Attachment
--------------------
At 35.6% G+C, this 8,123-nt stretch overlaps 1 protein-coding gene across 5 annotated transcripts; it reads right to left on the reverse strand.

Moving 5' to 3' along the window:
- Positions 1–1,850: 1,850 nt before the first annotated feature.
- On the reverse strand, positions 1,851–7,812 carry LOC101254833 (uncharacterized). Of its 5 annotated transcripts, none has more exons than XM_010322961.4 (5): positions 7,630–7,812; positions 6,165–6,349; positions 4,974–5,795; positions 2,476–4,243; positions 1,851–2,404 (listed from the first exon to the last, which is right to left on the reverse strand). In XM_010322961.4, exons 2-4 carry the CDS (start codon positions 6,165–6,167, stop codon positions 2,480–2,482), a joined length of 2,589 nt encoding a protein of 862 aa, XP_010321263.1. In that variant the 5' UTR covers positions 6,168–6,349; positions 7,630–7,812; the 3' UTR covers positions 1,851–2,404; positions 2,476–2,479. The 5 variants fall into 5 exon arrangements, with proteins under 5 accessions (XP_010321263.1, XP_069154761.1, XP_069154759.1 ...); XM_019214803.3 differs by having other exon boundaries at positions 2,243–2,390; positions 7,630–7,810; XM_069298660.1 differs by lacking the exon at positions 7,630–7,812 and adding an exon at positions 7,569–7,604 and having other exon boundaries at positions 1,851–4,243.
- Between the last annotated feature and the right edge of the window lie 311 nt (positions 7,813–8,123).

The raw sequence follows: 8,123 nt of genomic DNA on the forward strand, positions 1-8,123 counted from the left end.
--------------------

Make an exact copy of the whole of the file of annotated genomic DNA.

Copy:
At 35.6% G+C, this 8,123-nt stretch overlaps 1 protein-coding gene across 5 annotated transcripts; it reads right to left on the reverse strand.

Moving 5' to 3' along the window:
- Positions 1–1,850: 1,850 nt before the first annotated feature.
- On the reverse strand, positions 1,851–7,812 carry LOC101254833 (uncharacterized). Of its 5 annotated transcripts, none has more exons than XM_010322961.4 (5): positions 7,630–7,812; positions 6,165–6,349; positions 4,974–5,795; positions 2,476–4,243; positions 1,851–2,404 (listed from the first exon to the last, which is right to left on the reverse strand). In XM_010322961.4, exons 2-4 carry the CDS (start codon positions 6,165–6,167, stop codon positions 2,480–2,482), a joined length of 2,589 nt encoding a protein of 862 aa, XP_010321263.1. In that variant the 5' UTR covers positions 6,168–6,349; positions 7,630–7,812; the 3' UTR covers positions 1,851–2,404; positions 2,476–2,479. The 5 variants fall into 5 exon arrangements, with proteins under 5 accessions (XP_010321263.1, XP_069154761.1, XP_069154759.1 ...); XM_019214803.3 differs by having other exon boundaries at positions 2,243–2,390; positions 7,630–7,810; XM_069298660.1 differs by lacking the exon at positions 7,630–7,812 and adding an exon at positions 7,569–7,604 and having other exon boundaries at positions 1,851–4,243.
- Between the last annotated feature and the right edge of the window lie 311 nt (positions 7,813–8,123).

The raw sequence follows: 8,123 nt of genomic DNA on the forward strand, positions 1-8,123 counted from the left end.